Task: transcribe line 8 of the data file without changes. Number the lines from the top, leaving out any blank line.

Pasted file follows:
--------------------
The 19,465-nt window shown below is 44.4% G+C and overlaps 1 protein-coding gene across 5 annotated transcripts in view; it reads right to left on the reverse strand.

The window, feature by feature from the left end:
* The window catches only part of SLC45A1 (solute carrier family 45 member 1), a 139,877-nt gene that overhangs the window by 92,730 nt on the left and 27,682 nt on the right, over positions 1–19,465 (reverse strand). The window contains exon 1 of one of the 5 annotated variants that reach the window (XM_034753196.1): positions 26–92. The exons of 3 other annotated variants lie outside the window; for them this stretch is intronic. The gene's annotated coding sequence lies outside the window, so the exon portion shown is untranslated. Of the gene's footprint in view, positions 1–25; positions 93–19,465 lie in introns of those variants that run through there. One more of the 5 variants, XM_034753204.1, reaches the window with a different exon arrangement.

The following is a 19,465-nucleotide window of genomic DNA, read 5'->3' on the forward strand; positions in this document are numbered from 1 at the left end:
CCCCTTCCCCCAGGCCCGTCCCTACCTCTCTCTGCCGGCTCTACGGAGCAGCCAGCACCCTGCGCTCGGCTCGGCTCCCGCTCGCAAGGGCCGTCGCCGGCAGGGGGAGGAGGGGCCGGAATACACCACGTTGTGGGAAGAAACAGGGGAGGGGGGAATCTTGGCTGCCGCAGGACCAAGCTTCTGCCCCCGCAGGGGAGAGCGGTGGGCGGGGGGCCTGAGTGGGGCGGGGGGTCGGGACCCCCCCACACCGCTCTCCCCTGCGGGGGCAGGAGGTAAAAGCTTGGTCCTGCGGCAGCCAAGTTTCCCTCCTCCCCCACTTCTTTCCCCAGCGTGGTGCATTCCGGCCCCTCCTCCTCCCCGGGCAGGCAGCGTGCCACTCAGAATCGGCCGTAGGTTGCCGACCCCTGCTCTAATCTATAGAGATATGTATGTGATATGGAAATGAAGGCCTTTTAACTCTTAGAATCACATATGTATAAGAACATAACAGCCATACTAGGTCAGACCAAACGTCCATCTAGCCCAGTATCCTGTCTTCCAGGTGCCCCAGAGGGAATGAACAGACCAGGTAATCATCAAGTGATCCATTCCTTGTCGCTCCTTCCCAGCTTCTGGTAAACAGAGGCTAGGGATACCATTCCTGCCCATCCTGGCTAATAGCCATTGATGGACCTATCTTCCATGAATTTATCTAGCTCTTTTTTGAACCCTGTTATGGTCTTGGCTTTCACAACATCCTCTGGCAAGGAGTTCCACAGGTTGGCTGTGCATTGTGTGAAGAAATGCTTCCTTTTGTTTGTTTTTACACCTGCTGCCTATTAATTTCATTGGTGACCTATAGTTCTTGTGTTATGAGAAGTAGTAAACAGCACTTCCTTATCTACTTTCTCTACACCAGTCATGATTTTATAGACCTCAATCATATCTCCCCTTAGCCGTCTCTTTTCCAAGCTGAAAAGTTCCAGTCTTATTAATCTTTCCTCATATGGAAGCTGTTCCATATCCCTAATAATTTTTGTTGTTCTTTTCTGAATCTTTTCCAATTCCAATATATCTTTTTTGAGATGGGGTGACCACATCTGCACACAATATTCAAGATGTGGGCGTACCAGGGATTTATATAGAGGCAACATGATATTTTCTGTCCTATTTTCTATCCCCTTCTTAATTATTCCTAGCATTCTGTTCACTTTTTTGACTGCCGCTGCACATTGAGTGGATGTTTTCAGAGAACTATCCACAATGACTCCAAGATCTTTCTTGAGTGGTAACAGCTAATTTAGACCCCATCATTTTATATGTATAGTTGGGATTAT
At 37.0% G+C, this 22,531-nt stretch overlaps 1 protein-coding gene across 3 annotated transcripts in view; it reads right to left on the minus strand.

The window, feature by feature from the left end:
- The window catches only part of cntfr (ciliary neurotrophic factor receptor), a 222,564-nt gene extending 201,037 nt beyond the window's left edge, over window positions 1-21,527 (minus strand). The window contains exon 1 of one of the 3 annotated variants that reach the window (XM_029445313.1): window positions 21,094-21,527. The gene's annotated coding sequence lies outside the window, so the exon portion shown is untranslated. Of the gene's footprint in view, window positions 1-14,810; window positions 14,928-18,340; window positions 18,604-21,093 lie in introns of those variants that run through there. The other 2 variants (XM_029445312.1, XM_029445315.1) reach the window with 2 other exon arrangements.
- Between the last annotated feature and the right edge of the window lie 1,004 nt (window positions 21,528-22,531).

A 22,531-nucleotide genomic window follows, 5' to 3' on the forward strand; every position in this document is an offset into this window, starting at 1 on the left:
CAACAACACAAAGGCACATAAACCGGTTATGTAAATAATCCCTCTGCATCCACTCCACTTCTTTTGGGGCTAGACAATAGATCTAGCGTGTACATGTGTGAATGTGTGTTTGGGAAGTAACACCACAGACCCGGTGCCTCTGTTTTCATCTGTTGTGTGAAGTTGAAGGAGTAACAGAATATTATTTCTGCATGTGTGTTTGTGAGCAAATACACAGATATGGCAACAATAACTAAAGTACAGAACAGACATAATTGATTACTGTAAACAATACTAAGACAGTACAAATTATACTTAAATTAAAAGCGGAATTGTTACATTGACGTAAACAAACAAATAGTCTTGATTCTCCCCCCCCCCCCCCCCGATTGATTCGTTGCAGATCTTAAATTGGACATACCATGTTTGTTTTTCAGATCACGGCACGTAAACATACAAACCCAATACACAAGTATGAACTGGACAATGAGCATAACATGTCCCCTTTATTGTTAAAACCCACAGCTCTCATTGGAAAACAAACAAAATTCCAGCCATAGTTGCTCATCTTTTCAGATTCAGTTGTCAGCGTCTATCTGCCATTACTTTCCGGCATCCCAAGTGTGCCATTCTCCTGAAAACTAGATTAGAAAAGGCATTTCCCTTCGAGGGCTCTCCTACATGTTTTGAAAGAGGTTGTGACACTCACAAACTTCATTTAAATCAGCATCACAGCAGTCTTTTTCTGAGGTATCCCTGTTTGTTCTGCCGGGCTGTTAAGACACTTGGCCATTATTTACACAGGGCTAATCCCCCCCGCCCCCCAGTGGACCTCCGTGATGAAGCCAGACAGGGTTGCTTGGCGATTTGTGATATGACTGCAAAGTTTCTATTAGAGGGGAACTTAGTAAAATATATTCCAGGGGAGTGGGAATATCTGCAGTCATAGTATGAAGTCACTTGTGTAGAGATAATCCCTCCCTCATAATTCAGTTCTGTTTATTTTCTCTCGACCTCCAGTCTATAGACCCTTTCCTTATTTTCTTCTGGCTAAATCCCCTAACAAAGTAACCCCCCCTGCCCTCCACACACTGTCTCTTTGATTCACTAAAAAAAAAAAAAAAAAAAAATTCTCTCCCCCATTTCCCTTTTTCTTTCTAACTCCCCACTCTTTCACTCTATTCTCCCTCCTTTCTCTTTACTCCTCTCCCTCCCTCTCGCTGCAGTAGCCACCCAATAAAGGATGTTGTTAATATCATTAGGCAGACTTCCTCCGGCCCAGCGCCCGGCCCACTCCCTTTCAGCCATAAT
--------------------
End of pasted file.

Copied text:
- The window catches only part of cntfr (ciliary neurotrophic factor receptor), a 222,564-nt gene extending 201,037 nt beyond the window's left edge, over window positions 1-21,527 (minus strand). The window contains exon 1 of one of the 3 annotated variants that reach the window (XM_029445313.1): window positions 21,094-21,527. The gene's annotated coding sequence lies outside the window, so the exon portion shown is untranslated. Of the gene's footprint in view, window positions 1-14,810; window positions 14,928-18,340; window positions 18,604-21,093 lie in introns of those variants that run through there. The other 2 variants (XM_029445312.1, XM_029445315.1) reach the window with 2 other exon arrangements.